Liver transplantation for hepatitis C (HCV) has its successes and difficulties, that’s for sure. This lecture focused on post-transplant outcomes in viral hepatitis. Twenty-five to 40% of liver transplants are for this indication, and the overall survival is slightly less than for other indications; in fact, Arizona has stopped transplanting HCV altogether. Nevertheless, it is still common practice, and you should be familiar with the common sequelae.
Recurrent HCV infection in the allograft is universal. Treatment typically is offered as soon as the graft shows evidence of advanced (ie. F2) disease or a severe recurrence (ie. high viral load and markedly abnormal LFT). It is clear that with severe recurrences, the risk for cirrhosis by post-op year 5 is very high.
One variant of recurrent disease is referred to as fibrosing cholestatic hepatitis (FCH), and occurs in 5-10% of cases. Here, you see very high viral loads and an alkaline phosphatase > 400; it often occurs within the first year of transplant. This variant can also be seen in HBV infection (and in the native liver when there is HIV coinfection or severe immunosuppression). This condition must be treated aggressively to prevent allograft failure.
Another variant of HCV recurrence is plasma cell hepatitis. It is often very difficult to differentiate this entity as a variation of HCV recurrence vs. a de novo alloimmune phenomenon. And to be sure, it is critical that you make the correct diagnosis because the treatment is antiviral therapy vs. corticosteroids, respectively. We learned that HCV treatment post transplant is more often successful when the patient is naive to interferon treatment pre-transplant.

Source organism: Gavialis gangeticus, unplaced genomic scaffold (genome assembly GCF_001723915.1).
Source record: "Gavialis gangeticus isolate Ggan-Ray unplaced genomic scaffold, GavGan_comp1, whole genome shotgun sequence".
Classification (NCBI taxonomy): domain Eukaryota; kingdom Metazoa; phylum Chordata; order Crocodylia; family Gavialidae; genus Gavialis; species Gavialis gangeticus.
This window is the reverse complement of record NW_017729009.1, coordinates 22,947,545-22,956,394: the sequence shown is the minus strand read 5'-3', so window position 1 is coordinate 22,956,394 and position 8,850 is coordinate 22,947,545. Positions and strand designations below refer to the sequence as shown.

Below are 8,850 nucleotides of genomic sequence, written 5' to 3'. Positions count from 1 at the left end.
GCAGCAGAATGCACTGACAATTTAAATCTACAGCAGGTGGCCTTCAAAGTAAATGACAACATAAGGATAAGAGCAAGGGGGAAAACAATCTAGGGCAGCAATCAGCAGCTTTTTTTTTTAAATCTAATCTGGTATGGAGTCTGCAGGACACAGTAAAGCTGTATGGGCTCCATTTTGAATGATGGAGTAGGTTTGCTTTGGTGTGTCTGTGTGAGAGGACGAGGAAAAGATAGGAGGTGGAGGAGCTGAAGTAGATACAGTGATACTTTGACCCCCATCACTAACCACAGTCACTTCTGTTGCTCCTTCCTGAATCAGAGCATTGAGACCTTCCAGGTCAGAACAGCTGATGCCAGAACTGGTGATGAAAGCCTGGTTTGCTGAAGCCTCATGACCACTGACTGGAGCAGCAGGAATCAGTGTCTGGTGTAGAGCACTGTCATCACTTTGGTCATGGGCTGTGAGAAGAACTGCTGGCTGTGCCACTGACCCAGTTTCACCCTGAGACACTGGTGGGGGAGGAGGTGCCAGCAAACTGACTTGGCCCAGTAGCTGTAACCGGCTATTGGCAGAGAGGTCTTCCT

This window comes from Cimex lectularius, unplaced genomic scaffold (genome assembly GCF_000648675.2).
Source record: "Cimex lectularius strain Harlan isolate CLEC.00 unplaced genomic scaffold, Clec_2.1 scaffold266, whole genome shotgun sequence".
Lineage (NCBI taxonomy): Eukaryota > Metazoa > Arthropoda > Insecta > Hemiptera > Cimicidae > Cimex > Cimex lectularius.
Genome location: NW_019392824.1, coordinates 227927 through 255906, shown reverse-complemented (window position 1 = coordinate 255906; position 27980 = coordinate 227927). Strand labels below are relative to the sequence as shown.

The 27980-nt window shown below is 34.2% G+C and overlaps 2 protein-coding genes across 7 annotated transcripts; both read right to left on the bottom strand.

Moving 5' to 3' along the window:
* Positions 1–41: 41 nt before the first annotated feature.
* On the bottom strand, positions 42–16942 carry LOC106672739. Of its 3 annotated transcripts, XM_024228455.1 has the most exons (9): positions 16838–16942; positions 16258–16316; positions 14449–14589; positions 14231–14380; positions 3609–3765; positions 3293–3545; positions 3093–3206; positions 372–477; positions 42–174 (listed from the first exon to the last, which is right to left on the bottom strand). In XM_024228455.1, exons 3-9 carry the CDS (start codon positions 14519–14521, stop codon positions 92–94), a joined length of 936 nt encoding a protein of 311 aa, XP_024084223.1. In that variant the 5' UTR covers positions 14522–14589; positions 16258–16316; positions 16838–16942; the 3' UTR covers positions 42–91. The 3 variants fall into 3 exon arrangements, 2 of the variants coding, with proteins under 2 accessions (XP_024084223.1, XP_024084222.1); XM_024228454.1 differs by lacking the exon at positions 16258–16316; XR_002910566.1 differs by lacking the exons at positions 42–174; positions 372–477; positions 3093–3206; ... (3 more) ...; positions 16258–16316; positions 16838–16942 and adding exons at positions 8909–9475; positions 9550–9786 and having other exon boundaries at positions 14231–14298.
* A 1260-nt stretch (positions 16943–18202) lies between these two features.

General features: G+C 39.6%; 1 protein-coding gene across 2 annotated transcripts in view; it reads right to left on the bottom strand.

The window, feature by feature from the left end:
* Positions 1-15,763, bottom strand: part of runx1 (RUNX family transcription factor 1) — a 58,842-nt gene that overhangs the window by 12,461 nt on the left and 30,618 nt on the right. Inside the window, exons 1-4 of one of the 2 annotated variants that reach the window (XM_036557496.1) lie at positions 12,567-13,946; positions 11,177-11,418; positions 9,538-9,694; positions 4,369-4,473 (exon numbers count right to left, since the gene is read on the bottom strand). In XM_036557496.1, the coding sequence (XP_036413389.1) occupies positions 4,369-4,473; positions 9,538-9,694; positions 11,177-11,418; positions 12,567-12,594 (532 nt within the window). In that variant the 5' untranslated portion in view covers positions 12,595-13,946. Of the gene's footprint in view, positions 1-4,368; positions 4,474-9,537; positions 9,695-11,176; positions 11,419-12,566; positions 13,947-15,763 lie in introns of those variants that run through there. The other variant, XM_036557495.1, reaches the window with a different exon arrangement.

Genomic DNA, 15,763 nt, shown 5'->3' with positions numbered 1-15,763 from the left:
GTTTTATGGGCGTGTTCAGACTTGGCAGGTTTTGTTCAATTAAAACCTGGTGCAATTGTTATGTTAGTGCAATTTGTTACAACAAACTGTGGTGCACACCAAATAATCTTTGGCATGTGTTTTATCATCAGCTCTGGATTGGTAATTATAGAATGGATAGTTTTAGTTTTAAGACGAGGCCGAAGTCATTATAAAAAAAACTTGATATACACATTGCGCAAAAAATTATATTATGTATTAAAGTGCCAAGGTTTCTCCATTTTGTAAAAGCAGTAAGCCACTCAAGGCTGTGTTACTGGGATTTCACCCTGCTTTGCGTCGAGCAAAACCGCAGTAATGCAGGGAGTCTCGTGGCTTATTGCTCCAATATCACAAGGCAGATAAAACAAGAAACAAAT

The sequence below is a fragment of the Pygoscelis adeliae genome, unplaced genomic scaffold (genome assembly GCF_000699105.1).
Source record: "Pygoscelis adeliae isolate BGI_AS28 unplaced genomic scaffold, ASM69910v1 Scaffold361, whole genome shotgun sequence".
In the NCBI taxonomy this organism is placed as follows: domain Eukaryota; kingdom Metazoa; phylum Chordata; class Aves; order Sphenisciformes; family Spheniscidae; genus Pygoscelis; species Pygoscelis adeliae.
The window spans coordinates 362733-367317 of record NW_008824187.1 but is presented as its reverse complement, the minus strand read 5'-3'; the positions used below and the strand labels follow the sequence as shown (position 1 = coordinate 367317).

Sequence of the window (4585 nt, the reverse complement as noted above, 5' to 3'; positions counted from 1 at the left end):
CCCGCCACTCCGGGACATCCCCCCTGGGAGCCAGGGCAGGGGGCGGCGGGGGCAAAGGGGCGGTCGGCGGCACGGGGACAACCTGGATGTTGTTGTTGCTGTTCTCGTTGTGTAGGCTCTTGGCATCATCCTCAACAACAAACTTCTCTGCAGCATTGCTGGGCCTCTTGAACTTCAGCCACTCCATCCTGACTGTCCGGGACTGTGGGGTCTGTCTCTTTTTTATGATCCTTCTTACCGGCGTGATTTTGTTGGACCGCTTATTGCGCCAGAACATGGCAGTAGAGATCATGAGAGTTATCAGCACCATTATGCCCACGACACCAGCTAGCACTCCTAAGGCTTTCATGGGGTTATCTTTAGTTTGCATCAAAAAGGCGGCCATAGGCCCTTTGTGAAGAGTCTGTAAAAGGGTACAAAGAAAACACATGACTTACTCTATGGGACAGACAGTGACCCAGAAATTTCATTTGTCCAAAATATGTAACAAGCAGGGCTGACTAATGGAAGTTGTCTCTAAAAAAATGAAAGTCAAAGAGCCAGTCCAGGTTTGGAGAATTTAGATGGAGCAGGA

Furthermore, antiviral therapy with interferon can trigger a plasma cell immune response, which makes the picture even more blurry. An experienced hepatopathologist should help guide you in the correct direction.
Lastly, we discussed post-transplant treatment for hepatitis B infection (HBV). With the use of HBIG (IV or IM), allograft dysfunction is fortunately rare. In situations where risk for severe recurrence is high (ie. high pre-transplant viral load, HIV coinfection), an oral agent (or two) is also used.